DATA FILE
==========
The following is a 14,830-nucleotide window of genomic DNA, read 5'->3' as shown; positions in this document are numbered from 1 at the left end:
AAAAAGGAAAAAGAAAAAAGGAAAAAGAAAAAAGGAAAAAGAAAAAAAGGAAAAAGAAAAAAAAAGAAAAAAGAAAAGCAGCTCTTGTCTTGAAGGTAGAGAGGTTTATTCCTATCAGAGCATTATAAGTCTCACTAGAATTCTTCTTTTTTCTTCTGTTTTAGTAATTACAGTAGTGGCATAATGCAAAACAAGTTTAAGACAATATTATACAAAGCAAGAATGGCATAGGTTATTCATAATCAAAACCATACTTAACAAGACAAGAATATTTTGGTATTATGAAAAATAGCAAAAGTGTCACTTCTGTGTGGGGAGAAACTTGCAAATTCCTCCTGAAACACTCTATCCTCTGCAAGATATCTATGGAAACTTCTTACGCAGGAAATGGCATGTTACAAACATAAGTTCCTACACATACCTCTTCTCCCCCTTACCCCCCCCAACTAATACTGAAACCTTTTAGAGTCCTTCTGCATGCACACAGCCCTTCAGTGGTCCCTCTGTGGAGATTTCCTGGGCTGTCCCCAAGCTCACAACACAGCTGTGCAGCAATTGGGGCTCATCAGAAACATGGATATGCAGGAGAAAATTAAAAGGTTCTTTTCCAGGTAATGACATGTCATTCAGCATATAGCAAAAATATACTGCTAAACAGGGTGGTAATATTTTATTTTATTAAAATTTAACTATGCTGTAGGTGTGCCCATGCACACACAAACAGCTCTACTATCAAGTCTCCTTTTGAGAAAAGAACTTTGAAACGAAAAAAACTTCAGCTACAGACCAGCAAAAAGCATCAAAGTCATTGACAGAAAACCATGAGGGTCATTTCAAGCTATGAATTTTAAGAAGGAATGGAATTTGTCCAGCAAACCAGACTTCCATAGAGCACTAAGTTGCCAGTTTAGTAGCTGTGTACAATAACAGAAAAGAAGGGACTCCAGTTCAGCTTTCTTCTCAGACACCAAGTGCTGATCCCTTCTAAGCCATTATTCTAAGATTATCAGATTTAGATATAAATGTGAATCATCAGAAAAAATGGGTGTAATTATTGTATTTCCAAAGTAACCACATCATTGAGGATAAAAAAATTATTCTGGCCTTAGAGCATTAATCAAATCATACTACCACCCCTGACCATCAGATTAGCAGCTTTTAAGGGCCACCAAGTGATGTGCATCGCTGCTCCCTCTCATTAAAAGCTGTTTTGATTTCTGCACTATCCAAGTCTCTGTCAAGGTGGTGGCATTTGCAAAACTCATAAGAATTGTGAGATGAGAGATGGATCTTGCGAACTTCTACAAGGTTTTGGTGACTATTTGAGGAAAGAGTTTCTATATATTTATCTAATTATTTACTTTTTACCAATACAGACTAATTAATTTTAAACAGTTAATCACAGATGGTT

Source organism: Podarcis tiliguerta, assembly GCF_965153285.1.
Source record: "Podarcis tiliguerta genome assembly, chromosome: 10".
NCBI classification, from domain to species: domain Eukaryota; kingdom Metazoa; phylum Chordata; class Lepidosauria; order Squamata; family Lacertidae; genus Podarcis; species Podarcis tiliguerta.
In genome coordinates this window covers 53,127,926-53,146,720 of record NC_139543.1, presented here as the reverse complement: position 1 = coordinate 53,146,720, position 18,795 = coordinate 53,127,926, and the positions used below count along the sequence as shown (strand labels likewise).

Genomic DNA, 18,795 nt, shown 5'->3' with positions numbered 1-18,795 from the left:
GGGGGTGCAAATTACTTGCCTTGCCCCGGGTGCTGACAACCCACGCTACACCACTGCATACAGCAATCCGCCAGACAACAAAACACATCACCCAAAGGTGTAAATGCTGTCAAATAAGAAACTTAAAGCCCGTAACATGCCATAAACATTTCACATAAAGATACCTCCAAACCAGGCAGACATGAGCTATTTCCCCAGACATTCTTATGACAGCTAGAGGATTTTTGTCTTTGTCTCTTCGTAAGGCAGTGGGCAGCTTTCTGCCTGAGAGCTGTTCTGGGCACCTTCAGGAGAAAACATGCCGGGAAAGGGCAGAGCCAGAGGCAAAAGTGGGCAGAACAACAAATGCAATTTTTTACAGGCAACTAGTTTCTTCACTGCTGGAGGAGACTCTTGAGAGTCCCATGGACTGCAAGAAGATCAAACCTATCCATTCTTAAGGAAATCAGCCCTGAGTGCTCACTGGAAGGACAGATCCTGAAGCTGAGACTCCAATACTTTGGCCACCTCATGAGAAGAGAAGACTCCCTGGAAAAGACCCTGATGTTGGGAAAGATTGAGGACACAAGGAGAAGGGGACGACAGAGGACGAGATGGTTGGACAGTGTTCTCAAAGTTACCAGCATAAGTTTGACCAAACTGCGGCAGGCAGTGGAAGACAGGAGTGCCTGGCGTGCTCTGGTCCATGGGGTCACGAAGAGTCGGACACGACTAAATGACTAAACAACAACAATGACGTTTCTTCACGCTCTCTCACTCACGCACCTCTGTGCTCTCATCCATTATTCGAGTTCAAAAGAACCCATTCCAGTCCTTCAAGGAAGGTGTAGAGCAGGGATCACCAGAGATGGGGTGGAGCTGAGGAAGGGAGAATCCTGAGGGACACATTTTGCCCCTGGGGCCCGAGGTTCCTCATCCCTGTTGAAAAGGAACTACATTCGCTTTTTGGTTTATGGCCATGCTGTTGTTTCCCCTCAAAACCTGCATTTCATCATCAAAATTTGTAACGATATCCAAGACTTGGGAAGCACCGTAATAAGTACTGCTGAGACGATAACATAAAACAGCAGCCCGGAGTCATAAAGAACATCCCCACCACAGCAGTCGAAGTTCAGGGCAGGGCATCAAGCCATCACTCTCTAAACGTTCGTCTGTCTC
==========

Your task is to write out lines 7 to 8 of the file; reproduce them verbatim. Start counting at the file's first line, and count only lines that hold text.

Genomic DNA, 18,795 nt, shown 5'->3' with positions numbered 1-18,795 from the left:
GGGGGTGCAAATTACTTGCCTTGCCCCGGGTGCTGACAACCCACGCTACACCACTGCATACAGCAATCCGCCAGACAACAAAACACATCACCCAAAGGTGTAAATGCTGTCAAATAAGAAACTTAAAGCCCGTAACATGCCATAAACATTTCACATAAAGATACCTCCAAACCAGGCAGACATGAGCTATTTCCCCAGACATTCTTATGACAGCTAGAGGATTTTTGTCTTTGTCTCTTCGTAAGGCAGTGGGCAGCTTTCTGCCTGAGAGCTGTTCTGGGCACCTTCAGGAGAAAACATGCCGGGAAAGGGCAGAGCCAGAGGCAAAAGTGGGCAGAACAACAAATGCAATTTTTTACAGGCAACTAGTTTCTTCACTGCTGGAGGAGACTCTTGAGAGTCCCATGGACTGCAAGAAGATCAAACCTATCCATTCTTAAGGAAATCAGCCCTGAGTGCTCACTGGAAGGACAGATCCTGAAGCTGAGACTCCAATACTTTGGCCACCTCATGAGAAGAGAAGACTCCCTGGAAAAGACCCTGATGTTGGGAAAGATTGAGGACACAAGGAGAAGGGGACGACAGAGGACGAGATGGTTGGACAGTGTTCTCAAAGTTACCAGCATAAGTTTGACCAAACTGCGGCAGGCAGTGGAAGACAGGAGTGCCTGGCGTGCTCTGGTCCATGGGGTCACGAAGAGTCGGACACGACTAAATGACTAAACAACAACAATGACGTTTCTTCACGCTCTCTCACTCACGCACCTCTGTGCTCTCATCCATTATTCGAGTTCAAAAGAACCCATTCCAGTCCTTCAAGGAAGGTGTAGAGCAGGGATCACCAGAGATGGGGTGGAGCTGAGGAAGGGAGAATCCTGAGGGACACATTTTGCCCCTGGGGCCCGAGGTTCCTCATCCCTGTTGAAAAGGAACTACATTCGCTTTTTGGTTTATGGCCATGCTGTTGTTTCCCCTCAAAACCTGCATTTCATCATCAAAATTTGTAACGATATCCAAGACTTGGGAAGCACCGTAATAAGTACTGCTGAGACGATAACATAAAACAGCAGCCCGGAGTCATAAAGAACATCCCCACCACAGCAGTCGAAGTTCAGGGCAGGGCATCAAGCCATCACTCTCTAAACGTTCGTCTGTCTC